Gene induction following wounding of wild-type versus macrophage-deficient Drosophila embryos

Brian Stramer, Mark Winfield, Tanya Shaw, Thomas H Millard, Sarah Woolner, Paul Martin

Research output: Contribution to journalArticlepeer-review

46 Citations (Scopus)


By using a microarray screen to compare gene responses after sterile laser wounding of wild-type and 'macrophageless' serpent mutant Drosophila embryos, we show the wound-induced programmes that are independent of a pathogenic response and distinguish which of the genes are macrophage dependent. The evolutionarily conserved nature of this response is highlighted by our finding that one such new inflammation-associated gene, growth arrest and DNA damage-inducible gene 45 (GADD45), is upregulated in both Drosophila and murine repair models. Comparison of unwounded wild-type and serpent mutant embryos also shows a portfolio of 'macrophage-specific' genes, which suggest analogous functions with vertebrate inflammatory cells. Besides identifying the various classes of wound- and macrophage-related genes, our data indicate that sterile injury per se, in the absence of pathogens, triggers induction of a 'pathogen response', which might prime the organism for what is likely to be an increased risk of infection.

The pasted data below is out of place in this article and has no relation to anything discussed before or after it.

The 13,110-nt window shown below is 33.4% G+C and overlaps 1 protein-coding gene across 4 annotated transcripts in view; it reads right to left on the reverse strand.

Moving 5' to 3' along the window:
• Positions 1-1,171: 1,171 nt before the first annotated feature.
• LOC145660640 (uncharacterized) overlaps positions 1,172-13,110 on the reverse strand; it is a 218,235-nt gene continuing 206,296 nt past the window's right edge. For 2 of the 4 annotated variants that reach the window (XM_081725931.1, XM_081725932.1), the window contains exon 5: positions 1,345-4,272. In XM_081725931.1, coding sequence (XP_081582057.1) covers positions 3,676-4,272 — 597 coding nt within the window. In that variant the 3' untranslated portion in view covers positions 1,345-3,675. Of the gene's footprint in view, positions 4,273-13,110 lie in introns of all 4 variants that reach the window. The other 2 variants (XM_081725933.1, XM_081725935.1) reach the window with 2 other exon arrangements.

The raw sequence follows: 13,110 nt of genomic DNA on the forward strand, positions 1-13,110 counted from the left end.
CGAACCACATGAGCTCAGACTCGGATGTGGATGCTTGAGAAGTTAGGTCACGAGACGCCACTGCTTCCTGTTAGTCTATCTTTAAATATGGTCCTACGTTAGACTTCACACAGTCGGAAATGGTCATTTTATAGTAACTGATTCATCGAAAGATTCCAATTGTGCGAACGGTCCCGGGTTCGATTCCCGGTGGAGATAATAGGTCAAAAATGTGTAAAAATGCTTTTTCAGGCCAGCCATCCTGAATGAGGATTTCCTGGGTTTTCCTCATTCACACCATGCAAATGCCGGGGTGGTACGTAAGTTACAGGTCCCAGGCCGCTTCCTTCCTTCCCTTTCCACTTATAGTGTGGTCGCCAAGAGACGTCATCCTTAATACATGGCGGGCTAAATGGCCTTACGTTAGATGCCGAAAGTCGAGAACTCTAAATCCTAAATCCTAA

Original languageEnglish
Pages (from-to)465-71
Number of pages7
JournalEMBO Reports
Issue number5
Early online date23 Mar 2008
Publication statusPublished - May 2008


  • Animals
  • Drosophila
  • Drosophila Proteins
  • Embryo, Nonmammalian
  • GATA Transcription Factors
  • Gene Expression
  • Green Fluorescent Proteins
  • Hemocytes
  • Homozygote
  • Intracellular Signaling Peptides and Proteins
  • Macrophages
  • Mutation
  • Oligonucleotide Array Sequence Analysis
  • Up-Regulation
  • Wounds and Injuries


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